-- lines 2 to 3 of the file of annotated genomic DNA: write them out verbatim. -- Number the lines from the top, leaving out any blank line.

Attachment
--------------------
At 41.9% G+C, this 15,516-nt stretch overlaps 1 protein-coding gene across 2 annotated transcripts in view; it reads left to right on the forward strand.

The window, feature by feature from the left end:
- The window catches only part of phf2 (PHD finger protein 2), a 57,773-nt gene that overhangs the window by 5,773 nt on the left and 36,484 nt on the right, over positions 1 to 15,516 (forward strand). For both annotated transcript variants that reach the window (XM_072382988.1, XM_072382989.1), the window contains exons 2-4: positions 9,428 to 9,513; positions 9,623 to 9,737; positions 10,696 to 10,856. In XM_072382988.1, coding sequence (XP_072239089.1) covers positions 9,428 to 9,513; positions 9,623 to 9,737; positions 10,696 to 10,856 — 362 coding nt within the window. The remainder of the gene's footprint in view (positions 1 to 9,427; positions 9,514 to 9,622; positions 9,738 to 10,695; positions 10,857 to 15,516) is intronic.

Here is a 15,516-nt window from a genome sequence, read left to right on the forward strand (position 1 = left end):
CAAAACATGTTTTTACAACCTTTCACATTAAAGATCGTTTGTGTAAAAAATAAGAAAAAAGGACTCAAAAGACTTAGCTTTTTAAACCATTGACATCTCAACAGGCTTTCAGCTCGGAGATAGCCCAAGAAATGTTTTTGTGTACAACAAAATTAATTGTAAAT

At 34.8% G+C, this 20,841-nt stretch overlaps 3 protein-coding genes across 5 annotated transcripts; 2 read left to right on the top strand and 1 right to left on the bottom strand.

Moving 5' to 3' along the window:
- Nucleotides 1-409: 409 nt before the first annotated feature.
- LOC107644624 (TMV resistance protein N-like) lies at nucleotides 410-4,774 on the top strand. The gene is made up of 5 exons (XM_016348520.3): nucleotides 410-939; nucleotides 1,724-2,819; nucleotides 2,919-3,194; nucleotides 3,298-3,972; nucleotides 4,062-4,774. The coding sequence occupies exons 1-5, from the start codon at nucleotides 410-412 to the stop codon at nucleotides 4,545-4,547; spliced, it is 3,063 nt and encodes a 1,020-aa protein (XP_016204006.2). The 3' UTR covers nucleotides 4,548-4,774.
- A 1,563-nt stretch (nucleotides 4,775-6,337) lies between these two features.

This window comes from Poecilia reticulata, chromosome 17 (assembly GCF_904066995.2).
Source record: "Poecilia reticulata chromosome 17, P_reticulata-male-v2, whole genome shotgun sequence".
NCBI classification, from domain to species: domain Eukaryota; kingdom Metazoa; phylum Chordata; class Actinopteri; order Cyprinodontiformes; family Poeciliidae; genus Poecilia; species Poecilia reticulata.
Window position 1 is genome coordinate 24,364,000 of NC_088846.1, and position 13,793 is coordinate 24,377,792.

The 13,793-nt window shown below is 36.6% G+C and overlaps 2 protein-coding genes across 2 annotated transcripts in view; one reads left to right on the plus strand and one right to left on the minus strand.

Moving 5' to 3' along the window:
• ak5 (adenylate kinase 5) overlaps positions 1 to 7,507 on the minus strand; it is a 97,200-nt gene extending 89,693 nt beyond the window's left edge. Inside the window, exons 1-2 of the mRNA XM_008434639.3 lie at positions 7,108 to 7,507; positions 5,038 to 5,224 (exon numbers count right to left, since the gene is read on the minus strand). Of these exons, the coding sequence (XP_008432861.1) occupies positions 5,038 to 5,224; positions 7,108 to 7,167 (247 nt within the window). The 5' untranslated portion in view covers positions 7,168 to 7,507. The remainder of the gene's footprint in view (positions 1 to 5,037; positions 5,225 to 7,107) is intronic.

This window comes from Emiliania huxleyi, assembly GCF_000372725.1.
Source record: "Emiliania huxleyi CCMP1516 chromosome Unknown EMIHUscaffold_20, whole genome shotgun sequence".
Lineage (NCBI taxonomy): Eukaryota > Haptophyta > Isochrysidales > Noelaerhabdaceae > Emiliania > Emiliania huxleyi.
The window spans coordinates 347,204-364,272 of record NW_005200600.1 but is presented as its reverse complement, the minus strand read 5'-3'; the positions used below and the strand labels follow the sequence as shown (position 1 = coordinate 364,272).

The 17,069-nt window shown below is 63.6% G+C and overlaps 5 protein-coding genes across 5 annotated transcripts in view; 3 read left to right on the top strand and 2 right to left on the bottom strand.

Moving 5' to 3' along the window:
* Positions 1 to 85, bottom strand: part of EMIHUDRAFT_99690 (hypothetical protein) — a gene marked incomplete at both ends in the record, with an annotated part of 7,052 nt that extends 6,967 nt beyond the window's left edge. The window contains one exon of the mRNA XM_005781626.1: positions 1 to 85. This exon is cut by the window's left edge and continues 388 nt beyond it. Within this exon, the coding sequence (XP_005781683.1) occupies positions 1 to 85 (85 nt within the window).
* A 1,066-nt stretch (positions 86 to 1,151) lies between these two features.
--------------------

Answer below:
The window, feature by feature from the left end:
- The window catches only part of phf2 (PHD finger protein 2), a 57,773-nt gene that overhangs the window by 5,773 nt on the left and 36,484 nt on the right, over positions 1 to 15,516 (forward strand). For both annotated transcript variants that reach the window (XM_072382988.1, XM_072382989.1), the window contains exons 2-4: positions 9,428 to 9,513; positions 9,623 to 9,737; positions 10,696 to 10,856. In XM_072382988.1, coding sequence (XP_072239089.1) covers positions 9,428 to 9,513; positions 9,623 to 9,737; positions 10,696 to 10,856 — 362 coding nt within the window. The remainder of the gene's footprint in view (positions 1 to 9,427; positions 9,514 to 9,622; positions 9,738 to 10,695; positions 10,857 to 15,516) is intronic.